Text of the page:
Dr. Maria Montessori's first Casa de Bambini in Rome opened in 1906. That school and Dr. Montessori's methods were was so innovative and ahead of their time that word of Dr. Montessori and her methods spread quickly around Europe. By 1911 the first Montessori school opened in the United States. That school was located north of New York City in Tarrytown. When you consider that communications in the early twentieth century were slow, the fact that word about Dr. Montessori did spread so quickly was remarkable. One other fact worth noting is that Dr. Montessori began her work with disadvantaged children living in Rome's poorest neighborhoods. Yet when her approach found its way to the United States, it appealed strongly to middle-class parents who were looking for enlightened alternatives to the traditional educational methods found in American schools. The following video offers a brief history of Montessori.
Nowadays Montessori schools enjoy an enthusiastic following with approximately 4,000 certified schools in the U.S. Most of these are private schools offering the early or primary grades. Only about 200 public schools use the Montessori method or some version thereof. Because Dr. Maria Montessori did not trademark the name Montessori, any school can claim to be a Montessori school. Just because it says it is a Montessori school does not mean that it is the real thing. As a result you will have to be observant and aware of what to look for.
You will know that
Progressive schools are different from traditional schools. Their educational philosophies and teaching methods are different. Because there are so few progressive schools, relatively speaking - only about 75 schools call themselves progressive - most people are surprised when they discover that these schools even exist.
First, here is some of the background on the progressive movement here in the United States. The easiest way to understand how progressivism got started in this country is to realize that educators were also philosophers. For example, the Vermont native John Dewey (1859-1952) who founded the University of Chicago's Laboratory School which many consider the flagship of progressive education, was a distinguished philosopher as well as an educator. In a nutshell, Dewey knew that education was the way to make sweeping changes in society. After he had left the University of Chicago, Dewey founded The New School in New York. The foundation of Dewey's approach to education rests on three lectures he gave back in the 1890s to raise money for his Laboratory School. The School and Social Progress, the School and the Life of the Child, and Waste in Education put forth Dewey's fundamental beliefs that education needs to be an interactive process in which the child discovers the relevance of his lessons to the real world outside.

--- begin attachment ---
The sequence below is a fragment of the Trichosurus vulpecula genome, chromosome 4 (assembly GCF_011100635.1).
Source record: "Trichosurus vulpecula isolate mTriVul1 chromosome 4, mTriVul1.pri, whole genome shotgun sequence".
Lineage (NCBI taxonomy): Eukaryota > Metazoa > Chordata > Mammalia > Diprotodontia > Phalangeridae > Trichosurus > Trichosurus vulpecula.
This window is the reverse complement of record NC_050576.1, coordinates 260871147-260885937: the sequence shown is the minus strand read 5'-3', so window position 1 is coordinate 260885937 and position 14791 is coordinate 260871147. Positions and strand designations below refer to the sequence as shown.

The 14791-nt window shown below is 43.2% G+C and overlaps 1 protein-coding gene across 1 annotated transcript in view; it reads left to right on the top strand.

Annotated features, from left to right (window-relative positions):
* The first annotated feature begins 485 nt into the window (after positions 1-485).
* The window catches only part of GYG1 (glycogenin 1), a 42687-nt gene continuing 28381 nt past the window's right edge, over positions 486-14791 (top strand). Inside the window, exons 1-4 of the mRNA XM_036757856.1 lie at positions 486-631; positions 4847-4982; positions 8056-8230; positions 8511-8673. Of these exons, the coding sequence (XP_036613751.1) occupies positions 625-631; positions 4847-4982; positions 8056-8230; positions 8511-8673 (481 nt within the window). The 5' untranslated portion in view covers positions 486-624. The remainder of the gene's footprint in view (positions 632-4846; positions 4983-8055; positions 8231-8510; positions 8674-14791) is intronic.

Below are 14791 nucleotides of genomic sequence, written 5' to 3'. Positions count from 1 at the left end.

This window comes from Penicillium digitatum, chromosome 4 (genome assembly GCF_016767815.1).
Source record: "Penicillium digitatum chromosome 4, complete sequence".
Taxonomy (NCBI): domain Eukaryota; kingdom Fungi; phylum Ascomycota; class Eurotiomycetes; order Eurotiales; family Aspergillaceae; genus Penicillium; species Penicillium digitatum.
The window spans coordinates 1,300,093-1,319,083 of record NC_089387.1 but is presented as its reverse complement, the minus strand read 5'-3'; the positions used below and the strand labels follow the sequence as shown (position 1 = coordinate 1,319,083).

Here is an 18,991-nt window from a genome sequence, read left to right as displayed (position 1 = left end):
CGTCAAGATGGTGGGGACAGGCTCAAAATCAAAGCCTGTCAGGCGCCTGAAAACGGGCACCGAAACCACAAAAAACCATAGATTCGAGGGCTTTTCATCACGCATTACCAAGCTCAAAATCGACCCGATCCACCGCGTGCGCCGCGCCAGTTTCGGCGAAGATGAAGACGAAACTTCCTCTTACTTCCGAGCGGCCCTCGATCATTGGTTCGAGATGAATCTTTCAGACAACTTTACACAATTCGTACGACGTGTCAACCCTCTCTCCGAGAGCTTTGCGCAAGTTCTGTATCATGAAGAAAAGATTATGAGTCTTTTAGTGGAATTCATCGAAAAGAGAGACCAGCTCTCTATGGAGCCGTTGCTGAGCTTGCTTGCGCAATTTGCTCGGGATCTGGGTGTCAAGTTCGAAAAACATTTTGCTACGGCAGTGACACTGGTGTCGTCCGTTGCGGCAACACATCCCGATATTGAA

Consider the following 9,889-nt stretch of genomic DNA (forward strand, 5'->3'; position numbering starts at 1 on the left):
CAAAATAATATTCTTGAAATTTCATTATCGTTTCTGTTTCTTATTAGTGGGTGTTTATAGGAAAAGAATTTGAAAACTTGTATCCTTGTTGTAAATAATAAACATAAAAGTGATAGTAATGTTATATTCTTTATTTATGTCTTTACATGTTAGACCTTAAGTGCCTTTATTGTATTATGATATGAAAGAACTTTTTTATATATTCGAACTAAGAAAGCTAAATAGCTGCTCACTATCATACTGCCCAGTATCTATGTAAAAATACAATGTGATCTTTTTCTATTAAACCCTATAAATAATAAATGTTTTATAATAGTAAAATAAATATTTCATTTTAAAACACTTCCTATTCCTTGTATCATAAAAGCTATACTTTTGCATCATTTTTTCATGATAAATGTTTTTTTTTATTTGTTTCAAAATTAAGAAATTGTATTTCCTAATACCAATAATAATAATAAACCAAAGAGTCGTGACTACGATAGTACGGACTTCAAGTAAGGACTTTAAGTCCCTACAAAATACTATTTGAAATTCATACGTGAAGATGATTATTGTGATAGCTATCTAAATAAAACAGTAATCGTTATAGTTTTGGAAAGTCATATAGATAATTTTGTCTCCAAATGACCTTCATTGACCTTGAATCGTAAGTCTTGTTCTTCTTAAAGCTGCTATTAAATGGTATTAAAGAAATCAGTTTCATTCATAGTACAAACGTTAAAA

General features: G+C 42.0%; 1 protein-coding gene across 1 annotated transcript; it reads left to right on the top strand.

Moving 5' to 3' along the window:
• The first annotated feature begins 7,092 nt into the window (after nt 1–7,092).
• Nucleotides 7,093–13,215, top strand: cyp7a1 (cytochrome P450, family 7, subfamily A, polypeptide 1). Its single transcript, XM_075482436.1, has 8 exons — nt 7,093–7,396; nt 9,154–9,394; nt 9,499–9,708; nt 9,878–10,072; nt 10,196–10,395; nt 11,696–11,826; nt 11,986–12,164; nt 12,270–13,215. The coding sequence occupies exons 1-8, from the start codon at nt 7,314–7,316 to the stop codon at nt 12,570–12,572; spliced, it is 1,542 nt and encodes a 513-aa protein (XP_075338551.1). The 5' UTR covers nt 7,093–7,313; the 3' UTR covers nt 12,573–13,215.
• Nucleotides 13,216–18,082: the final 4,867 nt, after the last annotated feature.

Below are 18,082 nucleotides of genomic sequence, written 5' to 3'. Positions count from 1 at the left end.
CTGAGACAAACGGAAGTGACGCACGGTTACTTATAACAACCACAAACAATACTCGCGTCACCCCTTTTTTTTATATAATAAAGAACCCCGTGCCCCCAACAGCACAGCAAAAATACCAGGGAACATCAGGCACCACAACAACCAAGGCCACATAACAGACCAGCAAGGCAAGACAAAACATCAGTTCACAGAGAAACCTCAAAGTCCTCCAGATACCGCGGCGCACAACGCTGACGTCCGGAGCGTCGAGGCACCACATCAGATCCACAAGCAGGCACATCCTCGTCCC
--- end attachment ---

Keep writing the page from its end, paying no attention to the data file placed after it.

Dewey did not like the segmentation of education as it progressed from the kindergarten years to high school. He espoused a unified approach which would ultimately produce capable
It is a humbling moment for parents when they realize that their child is gifted. If we accept the definition of gifted as being something along these lines:
"A gifted person is someone who shows, or has the potential for showing, an exceptional level of performance in one or more areas of expression." ....National Association of Gifted Children
It dawns on us that we have a huge responsibility on our hands. Because you have enriched your child's learning since birth, you understandably are anxious about placing him in a school setting where both his teachers and his peers might misunderstand his giftedness. Ideally, you want him to blossom and flourish in a formal school setting; however you don't want limits placed on how fast he advances. If he decides to explore a particular subject in depth, you want him to be able to do that. If he is doing math several years ahead of his grade level, you want him to have an accelerated math program. You also want him to socialize in as normal a manner as possible. Learning how to fit in is paramount as he matures. Fortunately, you have several options available. Homeschooling, charter schools, talented and gifted programs run by your local school district, your local public school, and private schools are all possibilities into which you should look.
Start by looking for schools in the web. Ask friends and family for their recommendations. Once you have a short list of schools and programs
Program: "The school's purpose is to educate students in a wholesome, challenging environment that will